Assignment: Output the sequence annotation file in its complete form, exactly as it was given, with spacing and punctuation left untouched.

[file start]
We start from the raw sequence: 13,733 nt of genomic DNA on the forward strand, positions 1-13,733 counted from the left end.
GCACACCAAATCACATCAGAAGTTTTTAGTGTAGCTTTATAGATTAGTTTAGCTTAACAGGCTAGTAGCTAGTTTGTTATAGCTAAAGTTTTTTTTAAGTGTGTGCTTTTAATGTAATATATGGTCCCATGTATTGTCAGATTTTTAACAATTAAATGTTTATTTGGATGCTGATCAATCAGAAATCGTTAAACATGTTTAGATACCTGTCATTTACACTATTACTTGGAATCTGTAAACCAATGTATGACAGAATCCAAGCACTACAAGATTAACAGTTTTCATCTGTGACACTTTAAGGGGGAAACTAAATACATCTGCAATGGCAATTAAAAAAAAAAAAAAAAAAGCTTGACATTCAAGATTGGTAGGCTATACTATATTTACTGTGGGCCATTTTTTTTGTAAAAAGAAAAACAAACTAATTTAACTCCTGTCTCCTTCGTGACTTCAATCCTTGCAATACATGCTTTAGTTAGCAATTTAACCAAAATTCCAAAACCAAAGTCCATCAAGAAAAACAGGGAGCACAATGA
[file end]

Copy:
We start from the raw sequence: 13,733 nt of genomic DNA on the forward strand, positions 1-13,733 counted from the left end.
GCACACCAAATCACATCAGAAGTTTTTAGTGTAGCTTTATAGATTAGTTTAGCTTAACAGGCTAGTAGCTAGTTTGTTATAGCTAAAGTTTTTTTTAAGTGTGTGCTTTTAATGTAATATATGGTCCCATGTATTGTCAGATTTTTAACAATTAAATGTTTATTTGGATGCTGATCAATCAGAAATCGTTAAACATGTTTAGATACCTGTCATTTACACTATTACTTGGAATCTGTAAACCAATGTATGACAGAATCCAAGCACTACAAGATTAACAGTTTTCATCTGTGACACTTTAAGGGGGAAACTAAATACATCTGCAATGGCAATTAAAAAAAAAAAAAAAAAAGCTTGACATTCAAGATTGGTAGGCTATACTATATTTACTGTGGGCCATTTTTTTTGTAAAAAGAAAAACAAACTAATTTAACTCCTGTCTCCTTCGTGACTTCAATCCTTGCAATACATGCTTTAGTTAGCAATTTAACCAAAATTCCAAAACCAAAGTCCATCAAGAAAAACAGGGAGCACAATGA